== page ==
World Update

Latest Russian strike on Odesa leaves 1 dead, many hurt and a cathedral badly damaged | CBC News

Russia struck the Ukrainian Black Sea city of Odesa again on Sunday, keeping up a barrage of attacks that have damaged critical port infrastructure in southern Ukraine in the past week. At least one person was killed and 22 others wounded in the attack in the early hours, officials said.

Regional Gov. Oleh Kiper said that four children were among those wounded in the blasts, which severely damaged 25 landmarks across the city. They included the historic Transfiguration Cathedral.

After the fires were put out, volunteers donned hard hats, shovels and brooms at the cathedral to begin removing rubble, combing through to salvage any artifacts — under the watchful gaze of the saints whose paintings remained intact. Local officials said that the icon of the patroness of the city was retrieved from under the rubble.

“The destruction is enormous, half of the cathedral is now roofless,” Archdeacon Andrii Palchuk said. Cathedral workers brought documents and valuable items out of the building, whose floor was inundated with water used by firefighters to extinguish the fire.

Palchuk said the damage was caused by a direct hit from a Russian missile that penetrated the building down to the basement. Two people who were inside at the time of the strike were wounded.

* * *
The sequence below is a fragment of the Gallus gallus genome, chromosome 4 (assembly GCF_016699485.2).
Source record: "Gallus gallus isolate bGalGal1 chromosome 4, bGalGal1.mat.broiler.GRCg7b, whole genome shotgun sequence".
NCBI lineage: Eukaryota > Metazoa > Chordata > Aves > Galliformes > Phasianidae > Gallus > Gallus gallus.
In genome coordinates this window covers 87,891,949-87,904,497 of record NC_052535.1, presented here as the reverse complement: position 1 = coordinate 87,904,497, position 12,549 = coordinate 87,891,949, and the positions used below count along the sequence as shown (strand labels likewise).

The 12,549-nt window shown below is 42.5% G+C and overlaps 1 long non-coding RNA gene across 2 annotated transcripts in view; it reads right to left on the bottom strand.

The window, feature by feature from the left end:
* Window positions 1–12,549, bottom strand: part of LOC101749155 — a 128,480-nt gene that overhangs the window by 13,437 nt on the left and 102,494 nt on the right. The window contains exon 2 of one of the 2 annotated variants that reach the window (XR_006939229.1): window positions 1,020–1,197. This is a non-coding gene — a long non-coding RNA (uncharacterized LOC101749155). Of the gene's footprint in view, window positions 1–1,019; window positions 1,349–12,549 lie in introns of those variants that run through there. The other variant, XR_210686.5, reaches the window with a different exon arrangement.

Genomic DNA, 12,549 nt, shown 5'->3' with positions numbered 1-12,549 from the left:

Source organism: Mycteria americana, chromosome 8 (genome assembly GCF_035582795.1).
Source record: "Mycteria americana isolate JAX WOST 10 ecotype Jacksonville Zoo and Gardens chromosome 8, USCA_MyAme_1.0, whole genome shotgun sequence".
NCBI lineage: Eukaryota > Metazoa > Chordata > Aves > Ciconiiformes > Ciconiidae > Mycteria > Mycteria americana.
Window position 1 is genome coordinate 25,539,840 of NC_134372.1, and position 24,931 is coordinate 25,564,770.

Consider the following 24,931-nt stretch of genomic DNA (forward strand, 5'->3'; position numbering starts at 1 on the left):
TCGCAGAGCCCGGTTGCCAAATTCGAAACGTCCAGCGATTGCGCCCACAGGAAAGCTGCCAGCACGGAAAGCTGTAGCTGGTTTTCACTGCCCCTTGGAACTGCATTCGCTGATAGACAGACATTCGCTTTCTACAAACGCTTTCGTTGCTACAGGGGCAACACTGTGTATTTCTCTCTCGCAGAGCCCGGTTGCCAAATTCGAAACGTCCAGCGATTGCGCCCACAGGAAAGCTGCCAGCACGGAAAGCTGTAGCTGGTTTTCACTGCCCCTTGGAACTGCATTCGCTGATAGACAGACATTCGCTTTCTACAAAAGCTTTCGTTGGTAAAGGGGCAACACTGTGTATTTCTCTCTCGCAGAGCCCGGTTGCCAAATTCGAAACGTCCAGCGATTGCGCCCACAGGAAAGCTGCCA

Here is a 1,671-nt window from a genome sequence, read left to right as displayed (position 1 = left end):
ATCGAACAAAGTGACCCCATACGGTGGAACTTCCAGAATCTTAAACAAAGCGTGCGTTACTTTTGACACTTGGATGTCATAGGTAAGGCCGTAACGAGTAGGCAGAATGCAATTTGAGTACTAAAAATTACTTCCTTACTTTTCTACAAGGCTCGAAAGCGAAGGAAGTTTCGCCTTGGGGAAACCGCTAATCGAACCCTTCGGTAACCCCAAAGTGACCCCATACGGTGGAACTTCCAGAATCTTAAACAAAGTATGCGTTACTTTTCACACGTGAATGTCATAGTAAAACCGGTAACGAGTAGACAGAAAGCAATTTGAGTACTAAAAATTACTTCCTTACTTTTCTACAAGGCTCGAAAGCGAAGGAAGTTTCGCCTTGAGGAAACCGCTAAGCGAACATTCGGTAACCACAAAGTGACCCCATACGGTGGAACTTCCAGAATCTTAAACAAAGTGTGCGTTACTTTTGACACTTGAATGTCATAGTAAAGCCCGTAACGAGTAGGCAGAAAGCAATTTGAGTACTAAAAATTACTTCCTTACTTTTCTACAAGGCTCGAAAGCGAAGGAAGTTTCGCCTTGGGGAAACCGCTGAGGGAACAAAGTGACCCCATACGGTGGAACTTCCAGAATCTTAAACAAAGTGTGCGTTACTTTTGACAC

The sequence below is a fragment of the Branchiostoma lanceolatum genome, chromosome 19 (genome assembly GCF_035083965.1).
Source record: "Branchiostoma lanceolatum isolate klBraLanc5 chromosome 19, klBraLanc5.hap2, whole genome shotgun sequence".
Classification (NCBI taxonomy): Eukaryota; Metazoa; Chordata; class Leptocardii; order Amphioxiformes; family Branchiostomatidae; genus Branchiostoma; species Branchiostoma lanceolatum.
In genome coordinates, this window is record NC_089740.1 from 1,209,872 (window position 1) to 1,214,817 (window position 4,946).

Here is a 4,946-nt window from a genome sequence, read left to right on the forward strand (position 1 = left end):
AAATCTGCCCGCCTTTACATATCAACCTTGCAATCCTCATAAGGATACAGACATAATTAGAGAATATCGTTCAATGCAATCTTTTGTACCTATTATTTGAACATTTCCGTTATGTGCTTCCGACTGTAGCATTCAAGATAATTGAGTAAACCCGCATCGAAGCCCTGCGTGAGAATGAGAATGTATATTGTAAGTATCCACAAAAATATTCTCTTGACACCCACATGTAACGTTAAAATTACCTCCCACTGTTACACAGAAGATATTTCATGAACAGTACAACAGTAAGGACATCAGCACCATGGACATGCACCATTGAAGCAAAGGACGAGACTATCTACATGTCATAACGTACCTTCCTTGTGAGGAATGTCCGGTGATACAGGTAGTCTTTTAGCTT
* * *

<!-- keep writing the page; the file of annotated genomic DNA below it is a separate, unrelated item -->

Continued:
“But with God’s help, we will restore it,” he said, bursting into tears.

‘This is our Ukrainian heritage’

One of the women who came to help with the cleanup said she loved it “for its tranquility and grace.”

“When you enter this church, you feel like you’re beyond the world,” said Liudmyla, who gave only her first name. “I have a feeling that God, to protect apartments, took this pain, this explosion upon himself.”

Anna Fetchenko, who came to Odesa for a volunteer meeting, also pitched in to clear the debris.

People are seem among rubble and debris inside a church.
People clean up debris and rubble inside the Transfiguration Cathedral after it was heavily damaged by Russian missile attacks in Odesa on Sunday. (Jae C. Hong/The Associated Press)

“I wanted to go to the seaside, but last night was so frightening that I cried for the first time in 2023,” she said. “This is our Ukrainian heritage, and now it’s taken away from us.”

Later Sunday, Palchuk urged people to gather in front of the destroyed part of the cathedral for an outdoor service and to pray in front of a sacred icon that “miraculously survived.”